Q. I would like to set up a seahorse tank, but I am confused about live rock and live sand. Some people say you need it and others say it is bad. What do you think?
A. What you have heard about live rock and sand are both actually true, but the need for live rock or not depends on the type of seahorses you are planning to keep. If you are planning to keep the larger species of seahorse such as the Lined seahorse (Hippocampus erectus) or the Brazilian seahorse (Hippocampus reidi) then live rock can help support your tank.
Live rock offers its benefits from the biological bacteria that it carries. This biological filtration is a very important process of your tank that helps get rid of and breaks down fish waste. In other words, biological filtration is a natural process in which nitrogenous waste products are converted into relatively harmless byproducts. Ammonia is broken down by a population of Nitrosomonas bacteria that is converted into nitrites. Nitrites are then broken down by the Nitrobacter bacteria which is then converted into the less harmful substance, nitrate. Nitrate is not dangerous unless it builds up to excessive levels and this can easily be prevented through regular water changes. However, you do not necessarily have to purchase actual "live rock" to help establish your biological filtration. You can actually purchase "dead" or dry rock and in no time at all it will become populated with a multitude of organisms, and you will have created your own live rock. One thing to keep in mind when selecting rock is to choose rock that is very porous — this offers more surface space and, therefore, an increase in the beneficial bacteria.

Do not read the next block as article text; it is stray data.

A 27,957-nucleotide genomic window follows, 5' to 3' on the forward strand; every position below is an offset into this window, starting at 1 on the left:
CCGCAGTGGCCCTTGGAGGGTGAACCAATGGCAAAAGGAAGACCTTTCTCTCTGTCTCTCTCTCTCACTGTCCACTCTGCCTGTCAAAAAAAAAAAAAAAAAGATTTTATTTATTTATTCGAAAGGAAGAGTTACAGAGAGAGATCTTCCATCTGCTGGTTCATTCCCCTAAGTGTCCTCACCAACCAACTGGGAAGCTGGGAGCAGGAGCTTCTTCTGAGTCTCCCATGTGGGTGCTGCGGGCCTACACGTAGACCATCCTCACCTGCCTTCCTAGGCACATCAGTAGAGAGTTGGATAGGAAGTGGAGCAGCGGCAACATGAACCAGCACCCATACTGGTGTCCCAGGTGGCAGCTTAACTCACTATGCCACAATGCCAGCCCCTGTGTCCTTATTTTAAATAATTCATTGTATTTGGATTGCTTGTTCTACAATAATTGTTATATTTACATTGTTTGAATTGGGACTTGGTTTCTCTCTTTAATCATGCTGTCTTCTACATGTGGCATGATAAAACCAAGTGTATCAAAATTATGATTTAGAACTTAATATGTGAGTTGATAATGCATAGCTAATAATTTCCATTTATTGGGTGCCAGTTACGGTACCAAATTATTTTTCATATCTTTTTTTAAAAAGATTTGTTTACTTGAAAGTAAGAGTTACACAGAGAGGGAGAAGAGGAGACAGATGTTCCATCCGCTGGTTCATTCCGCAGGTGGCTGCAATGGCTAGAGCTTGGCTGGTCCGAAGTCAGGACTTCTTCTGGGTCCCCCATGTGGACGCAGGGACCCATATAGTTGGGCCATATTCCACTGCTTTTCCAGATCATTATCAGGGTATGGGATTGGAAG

Along with the good, the bad and the ugly can also accompany live rock. Rock anemones (Aiptasia) and hydroids are the biggest and ugliest threats in that regard, but generally just affect the dwarf seahorses (Hippocampus zosterae). Although you will probably not see any hydroids on the rock because they are generally very small and initially very few, once you start adding the dwarf seahorses' main staple diet of brine shrimp, they will often appear quickly in epidemic amounts. The constant supply of the baby brine shrimp provided for the dwarf seahorses also creates the perfect environment and enrichment to help Aiptasia and hydroids colonize and grow, and these stinging animals can kill your dwarfs, especially their fry. However, this does not mean that you cannot have rock if you enjoy the looks and benefits of rock. You can make use of the "dead" or dry rock in this instance and, before you know it, you will have your own "live" rock, free of critters that may be harmful.
Live rock is valued by many people in the hobby, but there are those who choose not to use it. The choice of course is ultimately yours, but I will mention that the utilization of good mechanical filtration, a skimmer, and substrate such as sand will also aid in the breakdown of waste. Just take into consideration your final goal and of course the type of seahorses you want to keep, as well as the risks and benefits. Just remember, what works well in one tank may not in another. If you have an established system that is working well for you and you are happy, then there is probably no need to change things, but if you are new and need some guidelines, then hopefully this may help you achieve your objective.